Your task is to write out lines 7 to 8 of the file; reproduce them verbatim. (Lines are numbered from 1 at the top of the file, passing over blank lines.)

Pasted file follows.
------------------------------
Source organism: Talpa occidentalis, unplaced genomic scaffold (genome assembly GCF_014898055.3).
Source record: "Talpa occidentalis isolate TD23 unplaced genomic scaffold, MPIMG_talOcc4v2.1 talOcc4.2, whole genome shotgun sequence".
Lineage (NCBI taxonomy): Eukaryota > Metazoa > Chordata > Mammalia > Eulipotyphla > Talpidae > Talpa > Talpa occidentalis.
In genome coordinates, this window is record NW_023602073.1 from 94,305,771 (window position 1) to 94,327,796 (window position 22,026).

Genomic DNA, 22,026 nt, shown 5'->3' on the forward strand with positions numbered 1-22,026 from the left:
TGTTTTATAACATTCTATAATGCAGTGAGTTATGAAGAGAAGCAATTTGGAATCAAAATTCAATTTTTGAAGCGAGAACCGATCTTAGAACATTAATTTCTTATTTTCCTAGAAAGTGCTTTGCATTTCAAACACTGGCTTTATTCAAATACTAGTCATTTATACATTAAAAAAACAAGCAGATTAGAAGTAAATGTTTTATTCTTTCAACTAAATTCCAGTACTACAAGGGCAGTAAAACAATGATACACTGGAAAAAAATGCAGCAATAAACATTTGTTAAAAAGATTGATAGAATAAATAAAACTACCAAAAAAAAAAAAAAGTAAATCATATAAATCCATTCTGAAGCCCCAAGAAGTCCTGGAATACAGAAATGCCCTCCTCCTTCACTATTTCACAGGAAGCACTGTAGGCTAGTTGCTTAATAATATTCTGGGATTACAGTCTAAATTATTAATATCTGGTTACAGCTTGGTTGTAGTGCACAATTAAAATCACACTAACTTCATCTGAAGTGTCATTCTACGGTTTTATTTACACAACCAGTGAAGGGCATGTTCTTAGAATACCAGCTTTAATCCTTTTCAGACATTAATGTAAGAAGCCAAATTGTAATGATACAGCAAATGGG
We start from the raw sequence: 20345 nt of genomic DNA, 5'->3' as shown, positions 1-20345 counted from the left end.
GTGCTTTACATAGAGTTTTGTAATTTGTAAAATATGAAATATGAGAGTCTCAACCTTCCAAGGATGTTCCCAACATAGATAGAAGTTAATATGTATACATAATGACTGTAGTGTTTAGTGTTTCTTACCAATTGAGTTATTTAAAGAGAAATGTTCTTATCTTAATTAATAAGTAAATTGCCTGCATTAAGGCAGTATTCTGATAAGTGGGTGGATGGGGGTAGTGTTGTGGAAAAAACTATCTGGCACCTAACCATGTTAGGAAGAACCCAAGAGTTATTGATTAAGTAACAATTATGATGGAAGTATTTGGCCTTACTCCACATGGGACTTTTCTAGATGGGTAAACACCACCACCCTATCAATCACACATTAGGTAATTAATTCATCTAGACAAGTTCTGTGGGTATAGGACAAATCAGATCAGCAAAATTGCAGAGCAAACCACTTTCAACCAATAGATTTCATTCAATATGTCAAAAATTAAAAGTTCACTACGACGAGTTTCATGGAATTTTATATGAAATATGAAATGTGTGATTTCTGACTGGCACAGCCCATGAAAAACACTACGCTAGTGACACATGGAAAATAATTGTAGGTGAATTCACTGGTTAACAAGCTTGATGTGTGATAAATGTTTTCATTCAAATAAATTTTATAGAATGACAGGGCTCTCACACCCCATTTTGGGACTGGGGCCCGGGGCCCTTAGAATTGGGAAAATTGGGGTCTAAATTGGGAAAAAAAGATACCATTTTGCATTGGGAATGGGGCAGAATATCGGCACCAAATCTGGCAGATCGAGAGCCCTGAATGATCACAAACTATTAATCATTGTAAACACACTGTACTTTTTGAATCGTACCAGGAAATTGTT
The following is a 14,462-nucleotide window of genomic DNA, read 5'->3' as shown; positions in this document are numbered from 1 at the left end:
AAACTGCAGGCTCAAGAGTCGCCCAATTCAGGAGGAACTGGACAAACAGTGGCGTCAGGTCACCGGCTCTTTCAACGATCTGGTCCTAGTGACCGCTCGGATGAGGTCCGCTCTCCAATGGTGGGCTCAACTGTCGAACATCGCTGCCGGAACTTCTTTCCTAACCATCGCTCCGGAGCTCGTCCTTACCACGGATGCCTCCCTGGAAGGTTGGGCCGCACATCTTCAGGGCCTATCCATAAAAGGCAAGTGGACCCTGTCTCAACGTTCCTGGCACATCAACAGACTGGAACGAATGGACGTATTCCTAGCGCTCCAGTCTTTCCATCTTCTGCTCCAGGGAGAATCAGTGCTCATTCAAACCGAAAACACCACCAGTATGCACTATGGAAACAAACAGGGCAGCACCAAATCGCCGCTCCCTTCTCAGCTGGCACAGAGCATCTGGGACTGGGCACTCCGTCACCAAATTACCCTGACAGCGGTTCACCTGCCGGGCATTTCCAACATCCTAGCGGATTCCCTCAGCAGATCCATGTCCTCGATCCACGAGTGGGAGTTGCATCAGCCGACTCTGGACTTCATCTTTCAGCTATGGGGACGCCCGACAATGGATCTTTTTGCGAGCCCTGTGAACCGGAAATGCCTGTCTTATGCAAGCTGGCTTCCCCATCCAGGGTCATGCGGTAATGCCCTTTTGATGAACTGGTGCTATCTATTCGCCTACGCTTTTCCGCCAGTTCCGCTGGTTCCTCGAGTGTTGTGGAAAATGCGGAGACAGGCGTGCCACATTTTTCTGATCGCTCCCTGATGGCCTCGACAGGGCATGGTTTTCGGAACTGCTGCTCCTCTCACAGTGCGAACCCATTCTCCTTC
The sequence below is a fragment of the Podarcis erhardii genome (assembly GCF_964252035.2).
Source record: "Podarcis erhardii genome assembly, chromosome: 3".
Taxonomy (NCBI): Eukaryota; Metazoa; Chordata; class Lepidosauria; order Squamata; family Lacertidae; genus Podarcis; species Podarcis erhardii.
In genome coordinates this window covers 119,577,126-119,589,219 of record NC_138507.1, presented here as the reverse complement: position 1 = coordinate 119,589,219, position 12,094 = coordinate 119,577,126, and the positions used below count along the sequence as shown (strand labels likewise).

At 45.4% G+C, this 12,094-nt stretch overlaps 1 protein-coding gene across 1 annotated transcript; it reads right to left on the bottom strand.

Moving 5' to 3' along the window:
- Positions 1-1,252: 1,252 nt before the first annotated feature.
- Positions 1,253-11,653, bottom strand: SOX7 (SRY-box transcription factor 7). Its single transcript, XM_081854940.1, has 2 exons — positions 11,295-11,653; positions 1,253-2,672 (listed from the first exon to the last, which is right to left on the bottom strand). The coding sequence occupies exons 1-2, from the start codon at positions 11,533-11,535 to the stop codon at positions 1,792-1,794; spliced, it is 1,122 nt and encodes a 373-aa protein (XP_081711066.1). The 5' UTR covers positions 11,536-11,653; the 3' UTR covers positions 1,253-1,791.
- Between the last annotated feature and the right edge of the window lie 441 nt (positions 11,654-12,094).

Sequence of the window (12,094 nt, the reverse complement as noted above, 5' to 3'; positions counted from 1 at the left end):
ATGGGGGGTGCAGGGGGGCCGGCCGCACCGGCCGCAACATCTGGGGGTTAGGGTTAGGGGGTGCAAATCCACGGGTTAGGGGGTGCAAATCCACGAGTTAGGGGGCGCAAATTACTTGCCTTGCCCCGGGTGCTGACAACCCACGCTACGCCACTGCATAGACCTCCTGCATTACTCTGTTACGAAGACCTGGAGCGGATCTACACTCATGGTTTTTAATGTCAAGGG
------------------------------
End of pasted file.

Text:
We start from the raw sequence: 20345 nt of genomic DNA, 5'->3' as shown, positions 1-20345 counted from the left end.
GTGCTTTACATAGAGTTTTGTAATTTGTAAAATATGAAATATGAGAGTCTCAACCTTCCAAGGATGTTCCCAACATAGATAGAAGTTAATATGTATACATAATGACTGTAGTGTTTAGTGTTTCTTACCAATTGAGTTATTTAAAGAGAAATGTTCTTATCTTAATTAATAAGTAAATTGCCTGCATTAAGGCAGTATTCTGATAAGTGGGTGGATGGGGGTAGTGTTGTGGAAAAAACTATCTGGCACCTAACCATGTTAGGAAGAACCCAAGAGTTATTGATTAAGTAACAATTATGATGGAAGTATTTGGCCTTACTCCACATGGGACTTTTCTAGATGGGTAAACACCACCACCCTATCAATCACACATTAGGTAATTAATTCATCTAGACAAGTTCTGTGGGTATAGGACAAATCAGATCAGCAAAATTGCAGAGCAAACCACTTTCAACCAATAGATTTCATTCAATATGTCAAAAATTAAAAGTTCACTACGACGAGTTTCATGGAATTTTATATGAAATATGAAATGTGTGATTTCTGACTGGCACAGCCCATGAAAAACACTACGCTAGTGACACATGGAAAATAATTGTAGGTGAATTCACTGGTTAACAAGCTTGATGTGTGATAAATGTTTTCATTCAAATAAATTTTATAGAATGACAGGGCTCTCACACCCCATTTTGGGACTGGGGCCCGGGGCCCTTAGAATTGGGAAAATTGGGGTCTAAATTGGGAAAAAAAGATACCATTTTGCATTGGGAATGGGGCAGAATATCGGCACCAAATCTGGCAGATCGAGAGCCCTGAATGATCACAAACTATTAATCATTGTAAACACACTGTACTTTTTGAATCGTACCAGGAAATTGTT